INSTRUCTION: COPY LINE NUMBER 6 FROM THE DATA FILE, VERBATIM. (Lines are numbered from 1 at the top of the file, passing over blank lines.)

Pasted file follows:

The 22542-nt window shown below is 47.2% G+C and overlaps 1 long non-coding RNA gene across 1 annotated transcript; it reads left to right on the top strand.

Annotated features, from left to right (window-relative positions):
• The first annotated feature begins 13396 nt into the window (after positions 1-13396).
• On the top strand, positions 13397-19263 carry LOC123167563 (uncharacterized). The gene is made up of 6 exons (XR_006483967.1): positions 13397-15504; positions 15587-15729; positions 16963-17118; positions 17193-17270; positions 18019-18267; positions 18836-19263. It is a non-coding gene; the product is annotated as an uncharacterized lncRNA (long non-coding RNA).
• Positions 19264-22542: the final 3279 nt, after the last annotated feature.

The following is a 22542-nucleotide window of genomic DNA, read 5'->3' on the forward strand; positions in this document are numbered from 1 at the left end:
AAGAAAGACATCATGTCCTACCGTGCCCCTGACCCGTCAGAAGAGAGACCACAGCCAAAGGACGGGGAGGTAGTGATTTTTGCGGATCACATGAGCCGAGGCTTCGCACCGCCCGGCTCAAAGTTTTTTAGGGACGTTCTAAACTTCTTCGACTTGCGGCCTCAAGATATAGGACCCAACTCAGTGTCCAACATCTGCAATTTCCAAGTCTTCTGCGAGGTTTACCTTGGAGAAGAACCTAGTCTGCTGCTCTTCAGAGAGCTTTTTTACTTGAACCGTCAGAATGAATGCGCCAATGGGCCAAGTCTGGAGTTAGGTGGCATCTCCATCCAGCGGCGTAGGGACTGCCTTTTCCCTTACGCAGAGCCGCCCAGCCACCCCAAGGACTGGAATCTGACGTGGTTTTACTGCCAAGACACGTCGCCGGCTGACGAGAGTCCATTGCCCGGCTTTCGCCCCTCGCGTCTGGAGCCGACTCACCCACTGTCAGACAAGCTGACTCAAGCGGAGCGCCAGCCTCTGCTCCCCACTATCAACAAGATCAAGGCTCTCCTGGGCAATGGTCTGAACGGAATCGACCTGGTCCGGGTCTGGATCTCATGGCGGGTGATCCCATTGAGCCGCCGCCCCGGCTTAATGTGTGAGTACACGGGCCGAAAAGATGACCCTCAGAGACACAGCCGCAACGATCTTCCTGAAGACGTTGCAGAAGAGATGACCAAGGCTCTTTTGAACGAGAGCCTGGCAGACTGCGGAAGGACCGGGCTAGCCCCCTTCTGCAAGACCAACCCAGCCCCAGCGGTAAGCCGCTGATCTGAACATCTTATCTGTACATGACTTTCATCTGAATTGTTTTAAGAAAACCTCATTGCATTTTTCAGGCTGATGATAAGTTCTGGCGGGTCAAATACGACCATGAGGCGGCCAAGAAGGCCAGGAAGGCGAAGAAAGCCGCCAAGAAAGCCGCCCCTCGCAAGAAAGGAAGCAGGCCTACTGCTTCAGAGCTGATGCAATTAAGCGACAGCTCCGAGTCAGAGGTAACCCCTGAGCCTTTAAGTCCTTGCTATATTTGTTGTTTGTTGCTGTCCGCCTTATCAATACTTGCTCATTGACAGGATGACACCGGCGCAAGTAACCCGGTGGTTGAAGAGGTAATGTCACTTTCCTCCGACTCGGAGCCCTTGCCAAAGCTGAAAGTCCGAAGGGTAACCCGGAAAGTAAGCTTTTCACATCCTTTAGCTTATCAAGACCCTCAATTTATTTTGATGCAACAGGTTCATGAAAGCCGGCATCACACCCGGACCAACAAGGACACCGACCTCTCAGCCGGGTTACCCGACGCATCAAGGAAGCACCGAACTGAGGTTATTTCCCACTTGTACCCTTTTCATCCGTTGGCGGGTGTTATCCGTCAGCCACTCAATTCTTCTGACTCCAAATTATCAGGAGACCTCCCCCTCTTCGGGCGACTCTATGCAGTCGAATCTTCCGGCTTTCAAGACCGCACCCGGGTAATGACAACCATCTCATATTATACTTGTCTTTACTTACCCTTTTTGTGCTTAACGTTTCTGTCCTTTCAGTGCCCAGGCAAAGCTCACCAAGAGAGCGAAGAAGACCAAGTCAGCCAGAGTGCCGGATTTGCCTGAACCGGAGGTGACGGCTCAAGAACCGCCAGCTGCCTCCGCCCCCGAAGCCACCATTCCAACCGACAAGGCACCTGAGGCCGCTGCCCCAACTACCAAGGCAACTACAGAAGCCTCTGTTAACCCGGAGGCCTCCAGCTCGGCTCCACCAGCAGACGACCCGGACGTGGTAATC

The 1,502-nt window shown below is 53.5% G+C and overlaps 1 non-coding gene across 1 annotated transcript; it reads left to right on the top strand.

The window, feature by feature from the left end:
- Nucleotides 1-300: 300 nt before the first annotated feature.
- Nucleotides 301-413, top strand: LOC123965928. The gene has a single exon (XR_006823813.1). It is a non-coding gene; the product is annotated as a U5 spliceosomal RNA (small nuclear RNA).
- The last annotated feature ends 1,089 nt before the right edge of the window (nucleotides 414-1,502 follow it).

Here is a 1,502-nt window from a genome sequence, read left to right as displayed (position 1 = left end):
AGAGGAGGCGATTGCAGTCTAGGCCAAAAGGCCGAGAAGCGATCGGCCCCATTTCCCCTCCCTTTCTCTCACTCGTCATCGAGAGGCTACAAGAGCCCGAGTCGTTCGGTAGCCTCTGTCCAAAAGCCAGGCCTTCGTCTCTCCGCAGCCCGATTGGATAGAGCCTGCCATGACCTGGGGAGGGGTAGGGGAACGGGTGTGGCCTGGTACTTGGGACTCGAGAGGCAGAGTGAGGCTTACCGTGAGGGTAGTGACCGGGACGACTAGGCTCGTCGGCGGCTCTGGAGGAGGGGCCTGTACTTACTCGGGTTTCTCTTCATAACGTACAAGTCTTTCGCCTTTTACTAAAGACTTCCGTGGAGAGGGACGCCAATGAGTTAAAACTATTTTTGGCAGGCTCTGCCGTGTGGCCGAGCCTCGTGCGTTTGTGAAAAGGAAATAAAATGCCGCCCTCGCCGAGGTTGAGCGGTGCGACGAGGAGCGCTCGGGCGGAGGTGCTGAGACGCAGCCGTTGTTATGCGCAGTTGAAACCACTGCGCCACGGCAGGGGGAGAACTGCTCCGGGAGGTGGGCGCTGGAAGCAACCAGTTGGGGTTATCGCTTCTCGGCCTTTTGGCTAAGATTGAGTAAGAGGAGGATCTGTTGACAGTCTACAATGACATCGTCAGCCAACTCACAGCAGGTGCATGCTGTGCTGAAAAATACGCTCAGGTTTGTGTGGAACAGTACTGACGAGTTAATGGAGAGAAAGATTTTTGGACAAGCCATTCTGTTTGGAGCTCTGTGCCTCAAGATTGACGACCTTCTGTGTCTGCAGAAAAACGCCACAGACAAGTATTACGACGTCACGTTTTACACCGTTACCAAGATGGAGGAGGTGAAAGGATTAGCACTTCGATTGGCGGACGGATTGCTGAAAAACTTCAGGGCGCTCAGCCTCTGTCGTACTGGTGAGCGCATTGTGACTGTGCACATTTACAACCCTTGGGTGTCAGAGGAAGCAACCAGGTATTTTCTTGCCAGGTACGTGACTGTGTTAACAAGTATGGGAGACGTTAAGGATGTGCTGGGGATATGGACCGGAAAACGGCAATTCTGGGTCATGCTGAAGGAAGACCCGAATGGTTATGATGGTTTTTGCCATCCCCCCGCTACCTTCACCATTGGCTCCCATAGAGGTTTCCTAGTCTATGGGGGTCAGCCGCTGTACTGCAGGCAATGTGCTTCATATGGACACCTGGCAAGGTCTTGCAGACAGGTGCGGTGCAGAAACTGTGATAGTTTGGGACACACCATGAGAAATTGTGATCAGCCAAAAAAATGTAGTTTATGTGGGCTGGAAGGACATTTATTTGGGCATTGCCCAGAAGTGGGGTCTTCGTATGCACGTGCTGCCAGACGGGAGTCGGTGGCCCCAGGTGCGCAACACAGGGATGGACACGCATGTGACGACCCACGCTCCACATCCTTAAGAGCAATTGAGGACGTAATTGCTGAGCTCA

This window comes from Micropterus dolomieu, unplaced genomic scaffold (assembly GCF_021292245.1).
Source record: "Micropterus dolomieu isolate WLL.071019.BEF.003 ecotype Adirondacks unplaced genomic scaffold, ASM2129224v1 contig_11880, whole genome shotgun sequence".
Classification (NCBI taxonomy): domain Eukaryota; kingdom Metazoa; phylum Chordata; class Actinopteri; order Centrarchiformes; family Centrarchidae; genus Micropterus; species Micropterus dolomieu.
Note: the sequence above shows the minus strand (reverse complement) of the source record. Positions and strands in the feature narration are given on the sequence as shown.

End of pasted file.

The following is a 22542-nucleotide window of genomic DNA, read 5'->3' on the forward strand; positions in this document are numbered from 1 at the left end: